The Prairie State Museums Project is a model for future museum partnerships.
In the spring of 2020, AAM announced that one in three museums could close permanently as a result of the pandemic. The International Council of Museums (ICOM) forecast that nearly 13 percent of museums around the world could close permanently. A year later, the museum community may have avoided some of the catastrophic closures most feared, but persistent questions about the future of the museum field linger.
Another sector not unfamiliar with cost-cutting, layoffs, and closures is journalism. The Pew Research Center reports that between 2008 and 2019, newsroom employment across the United States fell by 23 percent, a loss of about 27,000 jobs.
As the leader of Resilient Heritage, an arts, culture, and heritage firm, I noticed the similarities between these two sectors and sensed an opportunity for collaboration. The opportunity came in the form of a grant from the Pulitzer Center on Crisis Reporting, based in Washington, DC.
In April 2020, Resilient Heritage applied, along with 236 others, for a grant from the Pulitzer Center’s Coronavirus News Collaboration Challenge to explore ways newsrooms could jointly report on issues stemming from COVID-19. Resilient Heritage proposed the Prairie State Museums Project, which would explore the impacts of the pandemic on arts and culture by collaborating with 16 freelance journalists from 14 news outlets from across Illinois, one national news outlet, and five museum and cultural organizations, including the Illinois Association of Museums, Arts Alliance Illinois, the Association of Midwest Museums, AAM, and ICOM.
These individuals and organizations worked together in the summer of 2020 to document the impact of COVID-19 on museums in Illinois, also known as the “Prairie State.” The project sought to bring together the expertise of the museum field with the practitioners of today’s journalism in newspapers of record, alternative weeklies, online blogs, and NPR affiliates. These partners created a unique model of collaboration that characterizes the flexibility and openness needed in a time that calls for resilience in museums and communities.
How the Collaboration Worked
The grant from the Pulitzer Center funded more than 35 stories written by the journalists, who were informed by the local, national, and international perspectives of the cultural and museum organizations. In two Zoom meetings, the organizations provided background information and sources and insights into potential stories on museum recovery and resilience, and the 16 journalists connected about potential story ideas and collaborations.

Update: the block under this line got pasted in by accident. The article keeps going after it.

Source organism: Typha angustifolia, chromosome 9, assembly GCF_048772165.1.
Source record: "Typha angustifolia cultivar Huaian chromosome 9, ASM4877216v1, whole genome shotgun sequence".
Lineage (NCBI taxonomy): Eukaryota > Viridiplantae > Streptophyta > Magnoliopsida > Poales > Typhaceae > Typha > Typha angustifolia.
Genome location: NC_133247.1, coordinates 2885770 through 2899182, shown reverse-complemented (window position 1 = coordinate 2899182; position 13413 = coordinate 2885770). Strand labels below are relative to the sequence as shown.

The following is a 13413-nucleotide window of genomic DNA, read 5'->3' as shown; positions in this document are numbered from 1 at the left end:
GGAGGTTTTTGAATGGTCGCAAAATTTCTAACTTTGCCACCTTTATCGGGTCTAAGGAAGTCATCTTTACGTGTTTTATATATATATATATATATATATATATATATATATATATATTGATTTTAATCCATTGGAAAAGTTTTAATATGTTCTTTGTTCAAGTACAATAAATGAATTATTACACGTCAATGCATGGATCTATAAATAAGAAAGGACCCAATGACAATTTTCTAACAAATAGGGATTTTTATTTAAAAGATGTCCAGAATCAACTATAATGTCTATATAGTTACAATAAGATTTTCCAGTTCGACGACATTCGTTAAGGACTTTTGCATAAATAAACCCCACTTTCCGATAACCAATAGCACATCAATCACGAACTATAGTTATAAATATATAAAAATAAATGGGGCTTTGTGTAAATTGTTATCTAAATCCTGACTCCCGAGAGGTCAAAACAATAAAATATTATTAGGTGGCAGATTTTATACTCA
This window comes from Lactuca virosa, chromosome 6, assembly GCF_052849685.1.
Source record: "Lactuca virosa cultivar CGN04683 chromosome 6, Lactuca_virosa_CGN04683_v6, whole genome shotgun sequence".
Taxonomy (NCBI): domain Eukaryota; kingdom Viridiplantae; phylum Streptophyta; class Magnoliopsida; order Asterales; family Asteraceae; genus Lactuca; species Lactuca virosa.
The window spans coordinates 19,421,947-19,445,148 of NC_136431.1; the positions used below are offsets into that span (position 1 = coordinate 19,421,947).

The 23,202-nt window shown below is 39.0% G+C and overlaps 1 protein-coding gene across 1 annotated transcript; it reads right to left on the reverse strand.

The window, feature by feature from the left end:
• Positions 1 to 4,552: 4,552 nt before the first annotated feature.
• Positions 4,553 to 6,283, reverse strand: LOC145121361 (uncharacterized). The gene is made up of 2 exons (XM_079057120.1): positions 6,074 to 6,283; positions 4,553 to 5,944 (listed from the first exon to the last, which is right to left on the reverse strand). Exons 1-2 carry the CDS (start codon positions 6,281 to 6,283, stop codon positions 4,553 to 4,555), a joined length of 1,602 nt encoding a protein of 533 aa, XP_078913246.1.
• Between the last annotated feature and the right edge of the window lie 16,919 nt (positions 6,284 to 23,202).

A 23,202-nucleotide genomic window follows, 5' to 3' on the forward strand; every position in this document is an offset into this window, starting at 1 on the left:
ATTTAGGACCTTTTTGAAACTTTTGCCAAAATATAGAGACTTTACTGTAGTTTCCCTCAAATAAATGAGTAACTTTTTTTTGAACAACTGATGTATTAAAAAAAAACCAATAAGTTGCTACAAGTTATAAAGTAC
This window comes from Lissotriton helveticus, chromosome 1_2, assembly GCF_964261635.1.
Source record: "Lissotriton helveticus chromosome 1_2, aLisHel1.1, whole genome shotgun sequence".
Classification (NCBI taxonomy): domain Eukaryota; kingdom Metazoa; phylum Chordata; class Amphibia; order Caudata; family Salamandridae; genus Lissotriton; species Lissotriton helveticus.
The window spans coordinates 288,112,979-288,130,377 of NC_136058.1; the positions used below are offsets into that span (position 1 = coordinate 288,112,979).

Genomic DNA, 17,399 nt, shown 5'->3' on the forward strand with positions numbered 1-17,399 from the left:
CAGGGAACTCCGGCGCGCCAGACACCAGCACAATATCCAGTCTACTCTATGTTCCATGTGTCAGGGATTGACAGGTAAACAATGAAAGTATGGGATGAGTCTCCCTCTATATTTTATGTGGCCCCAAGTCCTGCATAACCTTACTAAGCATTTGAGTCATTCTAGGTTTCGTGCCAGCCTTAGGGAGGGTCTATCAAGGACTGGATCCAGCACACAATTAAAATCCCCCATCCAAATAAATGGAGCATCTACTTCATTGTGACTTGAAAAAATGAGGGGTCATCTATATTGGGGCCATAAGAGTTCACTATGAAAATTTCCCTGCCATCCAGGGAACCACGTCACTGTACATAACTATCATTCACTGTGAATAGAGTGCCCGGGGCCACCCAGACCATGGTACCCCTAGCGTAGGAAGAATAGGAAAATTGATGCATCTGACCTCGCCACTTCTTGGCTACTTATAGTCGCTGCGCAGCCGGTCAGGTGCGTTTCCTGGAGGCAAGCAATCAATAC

Throughout the project, the Resilient Heritage team facilitated the communication between the cultural and museum organizations and the journalists, including forwarding on presentations, relevant news articles, and reports documenting the COVID-19 crisis. The team also maintained direct relationships with each of the editors from the news sources participating in the project. To bring additional attention to smaller museums, Resilient Heritage facilitated introductions between the journalists and small-museum staff, with editorial discretion left to the journalists and their editor. As the stories were published, they were posted and promoted through the project website (PrairieStateMuseumsProject.org) and dedicated social media accounts that featured biographies of the journalists and links to the articles using #PrairieMuseums. The stories brought to life a detailed picture of museums across Illinois and the cultural and economic value they bring to their communities.
What the Project Produced
In “Fighting for Katherine Dunham’s Dream in East St. Louis,” published in the Riverfront Times, reporter Eric Berger covered how the Katherine Dunham Museum in the economically depressed city of East St. Louis, Illinois, had to manage several emergency facility failures while also contending with the closures—and lack of revenue—caused by the pandemic. Nonetheless, dance legend Dunham’s goal to bring a “cultural awakening on the East Side” in the 1970s was palpable in the board’s determination that the institution persevere beyond the pandemic.